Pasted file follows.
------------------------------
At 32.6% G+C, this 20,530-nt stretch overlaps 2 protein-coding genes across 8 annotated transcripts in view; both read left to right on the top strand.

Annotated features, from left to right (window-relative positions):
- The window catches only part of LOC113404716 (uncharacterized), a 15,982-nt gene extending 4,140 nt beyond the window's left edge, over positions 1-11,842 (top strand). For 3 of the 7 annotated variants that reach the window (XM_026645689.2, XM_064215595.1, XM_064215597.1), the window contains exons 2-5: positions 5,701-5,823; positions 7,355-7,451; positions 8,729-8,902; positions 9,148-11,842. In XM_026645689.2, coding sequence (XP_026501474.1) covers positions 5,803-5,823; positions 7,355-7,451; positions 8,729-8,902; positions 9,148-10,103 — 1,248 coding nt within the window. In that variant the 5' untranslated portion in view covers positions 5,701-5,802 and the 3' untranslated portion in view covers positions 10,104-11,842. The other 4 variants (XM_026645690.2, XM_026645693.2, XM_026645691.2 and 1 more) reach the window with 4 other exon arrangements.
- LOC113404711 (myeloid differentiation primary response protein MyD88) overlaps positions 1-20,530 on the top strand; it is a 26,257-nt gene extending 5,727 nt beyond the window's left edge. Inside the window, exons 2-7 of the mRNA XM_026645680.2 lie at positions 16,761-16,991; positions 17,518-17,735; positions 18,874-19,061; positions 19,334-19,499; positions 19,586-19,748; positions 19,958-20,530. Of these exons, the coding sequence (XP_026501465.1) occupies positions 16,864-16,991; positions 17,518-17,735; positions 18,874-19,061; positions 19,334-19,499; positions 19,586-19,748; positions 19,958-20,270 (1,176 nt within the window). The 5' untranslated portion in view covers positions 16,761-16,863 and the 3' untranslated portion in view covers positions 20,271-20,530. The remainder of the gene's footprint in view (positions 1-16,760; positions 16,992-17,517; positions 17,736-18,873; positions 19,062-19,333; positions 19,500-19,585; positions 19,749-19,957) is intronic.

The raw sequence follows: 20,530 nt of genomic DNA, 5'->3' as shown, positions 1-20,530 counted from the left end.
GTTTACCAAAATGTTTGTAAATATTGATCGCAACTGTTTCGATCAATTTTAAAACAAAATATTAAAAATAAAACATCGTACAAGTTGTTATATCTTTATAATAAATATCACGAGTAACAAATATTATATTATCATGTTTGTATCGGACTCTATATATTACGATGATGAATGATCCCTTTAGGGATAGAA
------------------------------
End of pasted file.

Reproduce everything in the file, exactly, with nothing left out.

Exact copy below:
At 32.6% G+C, this 20,530-nt stretch overlaps 2 protein-coding genes across 8 annotated transcripts in view; both read left to right on the top strand.

Annotated features, from left to right (window-relative positions):
- The window catches only part of LOC113404716 (uncharacterized), a 15,982-nt gene extending 4,140 nt beyond the window's left edge, over positions 1-11,842 (top strand). For 3 of the 7 annotated variants that reach the window (XM_026645689.2, XM_064215595.1, XM_064215597.1), the window contains exons 2-5: positions 5,701-5,823; positions 7,355-7,451; positions 8,729-8,902; positions 9,148-11,842. In XM_026645689.2, coding sequence (XP_026501474.1) covers positions 5,803-5,823; positions 7,355-7,451; positions 8,729-8,902; positions 9,148-10,103 — 1,248 coding nt within the window. In that variant the 5' untranslated portion in view covers positions 5,701-5,802 and the 3' untranslated portion in view covers positions 10,104-11,842. The other 4 variants (XM_026645690.2, XM_026645693.2, XM_026645691.2 and 1 more) reach the window with 4 other exon arrangements.
- LOC113404711 (myeloid differentiation primary response protein MyD88) overlaps positions 1-20,530 on the top strand; it is a 26,257-nt gene extending 5,727 nt beyond the window's left edge. Inside the window, exons 2-7 of the mRNA XM_026645680.2 lie at positions 16,761-16,991; positions 17,518-17,735; positions 18,874-19,061; positions 19,334-19,499; positions 19,586-19,748; positions 19,958-20,530. Of these exons, the coding sequence (XP_026501465.1) occupies positions 16,864-16,991; positions 17,518-17,735; positions 18,874-19,061; positions 19,334-19,499; positions 19,586-19,748; positions 19,958-20,270 (1,176 nt within the window). The 5' untranslated portion in view covers positions 16,761-16,863 and the 3' untranslated portion in view covers positions 20,271-20,530. The remainder of the gene's footprint in view (positions 1-16,760; positions 16,992-17,517; positions 17,736-18,873; positions 19,062-19,333; positions 19,500-19,585; positions 19,749-19,957) is intronic.

The raw sequence follows: 20,530 nt of genomic DNA, 5'->3' as shown, positions 1-20,530 counted from the left end.
GTTTACCAAAATGTTTGTAAATATTGATCGCAACTGTTTCGATCAATTTTAAAACAAAATATTAAAAATAAAACATCGTACAAGTTGTTATATCTTTATAATAAATATCACGAGTAACAAATATTATATTATCATGTTTGTATCGGACTCTATATATTACGATGATGAATGATCCCTTTAGGGATAGAA